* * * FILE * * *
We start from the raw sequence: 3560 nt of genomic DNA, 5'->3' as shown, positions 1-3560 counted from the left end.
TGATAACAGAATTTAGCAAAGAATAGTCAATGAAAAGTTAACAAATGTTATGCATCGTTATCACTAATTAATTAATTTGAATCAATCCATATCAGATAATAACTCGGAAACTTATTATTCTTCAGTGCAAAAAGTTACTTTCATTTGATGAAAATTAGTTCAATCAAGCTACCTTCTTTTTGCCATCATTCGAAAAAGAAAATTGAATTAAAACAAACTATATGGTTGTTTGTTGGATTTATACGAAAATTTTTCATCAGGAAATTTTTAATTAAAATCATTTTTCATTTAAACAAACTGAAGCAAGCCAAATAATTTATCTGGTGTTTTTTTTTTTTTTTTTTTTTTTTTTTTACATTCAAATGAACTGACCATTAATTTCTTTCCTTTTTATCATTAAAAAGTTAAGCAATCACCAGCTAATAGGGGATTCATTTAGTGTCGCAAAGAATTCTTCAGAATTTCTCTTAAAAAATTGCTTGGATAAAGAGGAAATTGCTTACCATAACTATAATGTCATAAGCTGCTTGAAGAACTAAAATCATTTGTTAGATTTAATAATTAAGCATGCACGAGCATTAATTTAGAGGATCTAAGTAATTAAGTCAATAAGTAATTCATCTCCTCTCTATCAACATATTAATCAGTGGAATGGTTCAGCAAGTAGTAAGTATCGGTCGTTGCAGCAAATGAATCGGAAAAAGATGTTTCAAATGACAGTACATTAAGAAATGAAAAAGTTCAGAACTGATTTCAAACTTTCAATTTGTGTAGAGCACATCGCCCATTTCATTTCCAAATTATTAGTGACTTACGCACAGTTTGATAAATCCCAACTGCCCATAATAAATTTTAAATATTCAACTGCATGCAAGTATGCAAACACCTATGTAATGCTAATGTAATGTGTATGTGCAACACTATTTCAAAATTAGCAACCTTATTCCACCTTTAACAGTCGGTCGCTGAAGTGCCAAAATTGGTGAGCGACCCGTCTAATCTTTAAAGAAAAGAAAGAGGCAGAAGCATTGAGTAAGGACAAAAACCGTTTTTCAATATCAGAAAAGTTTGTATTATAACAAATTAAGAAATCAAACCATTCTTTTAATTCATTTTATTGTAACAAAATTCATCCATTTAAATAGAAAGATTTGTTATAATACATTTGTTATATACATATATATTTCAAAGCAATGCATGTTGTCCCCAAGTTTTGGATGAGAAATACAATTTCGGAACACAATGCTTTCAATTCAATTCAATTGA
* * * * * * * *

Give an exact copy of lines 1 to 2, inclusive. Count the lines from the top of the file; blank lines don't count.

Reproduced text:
We start from the raw sequence: 3560 nt of genomic DNA, 5'->3' as shown, positions 1-3560 counted from the left end.
TGATAACAGAATTTAGCAAAGAATAGTCAATGAAAAGTTAACAAATGTTATGCATCGTTATCACTAATTAATTAATTTGAATCAATCCATATCAGATAATAACTCGGAAACTTATTATTCTTCAGTGCAAAAAGTTACTTTCATTTGATGAAAATTAGTTCAATCAAGCTACCTTCTTTTTGCCATCATTCGAAAAAGAAAATTGAATTAAAACAAACTATATGGTTGTTTGTTGGATTTATACGAAAATTTTTCATCAGGAAATTTTTAATTAAAATCATTTTTCATTTAAACAAACTGAAGCAAGCCAAATAATTTATCTGGTGTTTTTTTTTTTTTTTTTTTTTTTTTTTTACATTCAAATGAACTGACCATTAATTTCTTTCCTTTTTATCATTAAAAAGTTAAGCAATCACCAGCTAATAGGGGATTCATTTAGTGTCGCAAAGAATTCTTCAGAATTTCTCTTAAAAAATTGCTTGGATAAAGAGGAAATTGCTTACCATAACTATAATGTCATAAGCTGCTTGAAGAACTAAAATCATTTGTTAGATTTAATAATTAAGCATGCACGAGCATTAATTTAGAGGATCTAAGTAATTAAGTCAATAAGTAATTCATCTCCTCTCTATCAACATATTAATCAGTGGAATGGTTCAGCAAGTAGTAAGTATCGGTCGTTGCAGCAAATGAATCGGAAAAAGATGTTTCAAATGACAGTACATTAAGAAATGAAAAAGTTCAGAACTGATTTCAAACTTTCAATTTGTGTAGAGCACATCGCCCATTTCATTTCCAAATTATTAGTGACTTACGCACAGTTTGATAAATCCCAACTGCCCATAATAAATTTTAAATATTCAACTGCATGCAAGTATGCAAACACCTATGTAATGCTAATGTAATGTGTATGTGCAACACTATTTCAAAATTAGCAACCTTATTCCACCTTTAACAGTCGGTCGCTGAAGTGCCAAAATTGGTGAGCGACCCGTCTAATCTTTAAAGAAAAGAAAGAGGCAGAAGCATTGAGTAAGGACAAAAACCGTTTTTCAATATCAGAAAAGTTTGTATTATAACAAATTAAGAAATCAAACCATTCTTTTAATTCATTTTATTGTAACAAAATTCATCCATTTAAATAGAAAGATTTGTTATAATACATTTGTTATATACATATATATTTCAAAGCAATGCATGTTGTCCCCAAGTTTTGGATGAGAAATACAATTTCGGAACACAATGCTTTCAATTCAATTCAATTGA